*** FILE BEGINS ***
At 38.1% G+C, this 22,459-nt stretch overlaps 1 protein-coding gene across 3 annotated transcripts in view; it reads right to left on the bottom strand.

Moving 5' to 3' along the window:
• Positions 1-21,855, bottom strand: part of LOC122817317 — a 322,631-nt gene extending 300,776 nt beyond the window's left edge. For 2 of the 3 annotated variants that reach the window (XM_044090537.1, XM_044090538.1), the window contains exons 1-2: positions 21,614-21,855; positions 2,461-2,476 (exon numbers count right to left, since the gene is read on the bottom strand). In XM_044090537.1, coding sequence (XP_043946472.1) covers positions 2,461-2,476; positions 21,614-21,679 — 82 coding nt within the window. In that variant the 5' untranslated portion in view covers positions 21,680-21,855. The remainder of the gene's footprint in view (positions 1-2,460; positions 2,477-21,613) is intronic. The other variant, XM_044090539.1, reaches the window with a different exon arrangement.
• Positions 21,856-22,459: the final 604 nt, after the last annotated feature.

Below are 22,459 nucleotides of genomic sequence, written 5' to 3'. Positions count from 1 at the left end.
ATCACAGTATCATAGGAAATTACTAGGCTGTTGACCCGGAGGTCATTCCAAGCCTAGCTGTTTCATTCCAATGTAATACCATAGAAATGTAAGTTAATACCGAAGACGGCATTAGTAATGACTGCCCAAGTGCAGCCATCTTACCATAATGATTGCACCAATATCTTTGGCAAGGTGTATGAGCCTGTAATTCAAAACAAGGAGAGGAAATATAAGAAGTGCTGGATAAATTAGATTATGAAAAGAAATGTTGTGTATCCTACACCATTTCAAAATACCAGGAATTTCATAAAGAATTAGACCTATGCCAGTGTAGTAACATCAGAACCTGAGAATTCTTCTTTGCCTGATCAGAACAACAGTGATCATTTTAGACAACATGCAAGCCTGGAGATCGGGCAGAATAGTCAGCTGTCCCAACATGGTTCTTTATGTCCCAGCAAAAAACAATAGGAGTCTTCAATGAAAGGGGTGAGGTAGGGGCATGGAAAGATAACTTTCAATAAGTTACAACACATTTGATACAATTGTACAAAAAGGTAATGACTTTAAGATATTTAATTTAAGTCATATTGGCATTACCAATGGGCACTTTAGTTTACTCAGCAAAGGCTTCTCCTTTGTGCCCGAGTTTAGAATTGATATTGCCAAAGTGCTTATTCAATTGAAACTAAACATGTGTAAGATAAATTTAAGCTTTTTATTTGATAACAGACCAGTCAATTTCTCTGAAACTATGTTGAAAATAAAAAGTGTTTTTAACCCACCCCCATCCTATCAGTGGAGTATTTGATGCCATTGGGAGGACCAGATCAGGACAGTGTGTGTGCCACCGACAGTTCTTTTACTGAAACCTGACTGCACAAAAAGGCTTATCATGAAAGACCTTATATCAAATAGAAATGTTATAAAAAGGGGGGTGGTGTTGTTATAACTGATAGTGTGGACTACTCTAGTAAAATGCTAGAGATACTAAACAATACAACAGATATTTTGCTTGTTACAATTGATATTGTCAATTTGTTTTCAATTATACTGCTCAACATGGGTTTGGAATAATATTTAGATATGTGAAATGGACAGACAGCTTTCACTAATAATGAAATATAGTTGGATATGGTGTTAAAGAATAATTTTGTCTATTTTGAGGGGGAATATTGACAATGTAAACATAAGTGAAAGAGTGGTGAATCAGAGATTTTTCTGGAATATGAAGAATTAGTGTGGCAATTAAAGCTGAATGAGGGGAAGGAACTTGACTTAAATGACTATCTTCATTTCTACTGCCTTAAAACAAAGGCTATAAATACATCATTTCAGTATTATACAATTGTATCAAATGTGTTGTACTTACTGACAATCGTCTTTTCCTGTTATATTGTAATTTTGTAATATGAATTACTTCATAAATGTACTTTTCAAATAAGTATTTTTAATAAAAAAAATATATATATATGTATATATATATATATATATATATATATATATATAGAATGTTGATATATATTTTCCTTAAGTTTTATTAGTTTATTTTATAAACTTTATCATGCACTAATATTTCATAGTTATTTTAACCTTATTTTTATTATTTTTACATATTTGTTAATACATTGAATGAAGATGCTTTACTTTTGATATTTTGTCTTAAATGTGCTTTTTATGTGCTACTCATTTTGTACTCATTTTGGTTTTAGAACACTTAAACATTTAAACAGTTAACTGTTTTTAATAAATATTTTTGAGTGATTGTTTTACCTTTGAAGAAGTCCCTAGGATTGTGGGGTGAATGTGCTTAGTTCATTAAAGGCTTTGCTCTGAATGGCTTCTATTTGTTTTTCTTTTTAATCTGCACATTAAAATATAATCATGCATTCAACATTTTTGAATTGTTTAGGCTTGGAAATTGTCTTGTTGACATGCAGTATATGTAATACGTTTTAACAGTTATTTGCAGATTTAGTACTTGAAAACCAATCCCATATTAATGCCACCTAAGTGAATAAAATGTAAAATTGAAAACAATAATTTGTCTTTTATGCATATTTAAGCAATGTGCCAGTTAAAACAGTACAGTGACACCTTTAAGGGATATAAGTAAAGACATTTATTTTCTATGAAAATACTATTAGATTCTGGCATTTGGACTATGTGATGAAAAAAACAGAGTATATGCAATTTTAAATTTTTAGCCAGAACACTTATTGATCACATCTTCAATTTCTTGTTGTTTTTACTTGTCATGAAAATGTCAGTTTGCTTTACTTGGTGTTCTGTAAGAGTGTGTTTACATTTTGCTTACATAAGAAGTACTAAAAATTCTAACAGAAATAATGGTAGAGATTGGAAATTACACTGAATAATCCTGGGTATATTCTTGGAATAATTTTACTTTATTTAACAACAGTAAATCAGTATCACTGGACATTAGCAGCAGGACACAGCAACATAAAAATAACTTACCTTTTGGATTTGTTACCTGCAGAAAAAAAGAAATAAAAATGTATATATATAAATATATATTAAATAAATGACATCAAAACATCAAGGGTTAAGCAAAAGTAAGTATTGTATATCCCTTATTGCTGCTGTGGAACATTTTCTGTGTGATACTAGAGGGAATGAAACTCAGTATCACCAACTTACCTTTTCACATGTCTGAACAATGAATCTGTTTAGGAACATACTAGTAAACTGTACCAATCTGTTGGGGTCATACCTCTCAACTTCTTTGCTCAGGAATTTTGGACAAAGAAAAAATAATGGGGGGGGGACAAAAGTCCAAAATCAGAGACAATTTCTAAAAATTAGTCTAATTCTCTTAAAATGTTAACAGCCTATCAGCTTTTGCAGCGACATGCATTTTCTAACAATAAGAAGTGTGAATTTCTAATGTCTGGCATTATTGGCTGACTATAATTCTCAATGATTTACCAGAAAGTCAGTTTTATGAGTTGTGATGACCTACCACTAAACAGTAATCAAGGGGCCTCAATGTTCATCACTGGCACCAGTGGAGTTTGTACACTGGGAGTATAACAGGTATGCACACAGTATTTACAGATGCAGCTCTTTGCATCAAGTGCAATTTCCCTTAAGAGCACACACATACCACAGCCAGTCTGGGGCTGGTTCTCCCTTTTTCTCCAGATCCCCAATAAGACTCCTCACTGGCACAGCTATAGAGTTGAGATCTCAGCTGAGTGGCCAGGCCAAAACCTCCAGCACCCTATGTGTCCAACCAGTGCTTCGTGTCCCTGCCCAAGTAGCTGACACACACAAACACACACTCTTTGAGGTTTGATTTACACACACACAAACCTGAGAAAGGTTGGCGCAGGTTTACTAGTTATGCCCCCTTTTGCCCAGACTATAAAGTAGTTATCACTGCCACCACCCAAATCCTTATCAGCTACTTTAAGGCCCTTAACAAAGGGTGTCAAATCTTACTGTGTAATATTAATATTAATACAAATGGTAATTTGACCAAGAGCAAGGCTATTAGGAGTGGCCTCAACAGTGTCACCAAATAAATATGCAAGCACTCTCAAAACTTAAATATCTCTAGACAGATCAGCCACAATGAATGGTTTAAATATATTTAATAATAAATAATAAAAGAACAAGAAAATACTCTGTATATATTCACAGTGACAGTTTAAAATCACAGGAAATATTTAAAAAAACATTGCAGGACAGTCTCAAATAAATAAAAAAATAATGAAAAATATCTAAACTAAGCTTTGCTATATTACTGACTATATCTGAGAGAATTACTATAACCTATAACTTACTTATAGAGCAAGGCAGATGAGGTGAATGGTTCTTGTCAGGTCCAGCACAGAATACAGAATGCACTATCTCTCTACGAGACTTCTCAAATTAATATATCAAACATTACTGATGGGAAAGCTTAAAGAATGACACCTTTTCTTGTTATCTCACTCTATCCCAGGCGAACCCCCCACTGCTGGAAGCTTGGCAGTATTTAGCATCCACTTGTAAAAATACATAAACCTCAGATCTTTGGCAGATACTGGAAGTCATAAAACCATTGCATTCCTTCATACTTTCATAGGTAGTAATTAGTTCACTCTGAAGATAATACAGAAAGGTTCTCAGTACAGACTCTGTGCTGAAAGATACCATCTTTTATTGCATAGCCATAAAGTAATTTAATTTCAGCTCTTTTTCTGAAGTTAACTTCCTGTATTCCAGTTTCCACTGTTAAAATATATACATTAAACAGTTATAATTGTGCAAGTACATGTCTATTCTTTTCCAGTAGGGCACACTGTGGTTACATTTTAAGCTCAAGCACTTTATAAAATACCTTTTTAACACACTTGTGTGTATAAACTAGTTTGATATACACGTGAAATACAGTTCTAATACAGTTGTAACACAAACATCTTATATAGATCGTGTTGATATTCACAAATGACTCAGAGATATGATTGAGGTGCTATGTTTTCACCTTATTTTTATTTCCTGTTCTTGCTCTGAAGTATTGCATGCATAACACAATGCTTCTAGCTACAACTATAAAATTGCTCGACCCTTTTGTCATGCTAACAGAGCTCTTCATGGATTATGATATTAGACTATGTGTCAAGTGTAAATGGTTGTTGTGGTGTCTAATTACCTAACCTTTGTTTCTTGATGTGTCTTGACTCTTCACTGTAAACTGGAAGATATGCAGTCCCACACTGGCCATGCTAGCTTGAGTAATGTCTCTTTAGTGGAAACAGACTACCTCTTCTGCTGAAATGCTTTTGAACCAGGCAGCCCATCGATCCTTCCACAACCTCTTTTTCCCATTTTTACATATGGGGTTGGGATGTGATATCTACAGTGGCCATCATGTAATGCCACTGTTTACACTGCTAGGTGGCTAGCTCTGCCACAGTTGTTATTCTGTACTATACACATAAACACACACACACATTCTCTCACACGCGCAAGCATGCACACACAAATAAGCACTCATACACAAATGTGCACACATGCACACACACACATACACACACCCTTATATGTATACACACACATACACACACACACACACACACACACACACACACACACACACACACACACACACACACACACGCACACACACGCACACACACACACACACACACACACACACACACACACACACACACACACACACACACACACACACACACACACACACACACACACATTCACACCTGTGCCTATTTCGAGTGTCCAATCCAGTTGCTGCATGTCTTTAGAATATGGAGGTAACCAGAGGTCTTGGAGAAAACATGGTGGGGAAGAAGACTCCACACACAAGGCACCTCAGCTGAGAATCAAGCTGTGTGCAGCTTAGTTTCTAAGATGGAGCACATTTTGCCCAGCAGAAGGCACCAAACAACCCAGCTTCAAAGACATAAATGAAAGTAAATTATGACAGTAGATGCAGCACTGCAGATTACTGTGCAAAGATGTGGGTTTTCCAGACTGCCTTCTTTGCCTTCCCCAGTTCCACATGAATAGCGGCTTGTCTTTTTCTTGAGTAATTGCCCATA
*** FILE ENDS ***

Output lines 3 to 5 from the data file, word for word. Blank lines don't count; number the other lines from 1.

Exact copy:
• Positions 1-21,855, bottom strand: part of LOC122817317 — a 322,631-nt gene extending 300,776 nt beyond the window's left edge. For 2 of the 3 annotated variants that reach the window (XM_044090537.1, XM_044090538.1), the window contains exons 1-2: positions 21,614-21,855; positions 2,461-2,476 (exon numbers count right to left, since the gene is read on the bottom strand). In XM_044090537.1, coding sequence (XP_043946472.1) covers positions 2,461-2,476; positions 21,614-21,679 — 82 coding nt within the window. In that variant the 5' untranslated portion in view covers positions 21,680-21,855. The remainder of the gene's footprint in view (positions 1-2,460; positions 2,477-21,613) is intronic. The other variant, XM_044090539.1, reaches the window with a different exon arrangement.
• Positions 21,856-22,459: the final 604 nt, after the last annotated feature.

Below are 22,459 nucleotides of genomic sequence, written 5' to 3'. Positions count from 1 at the left end.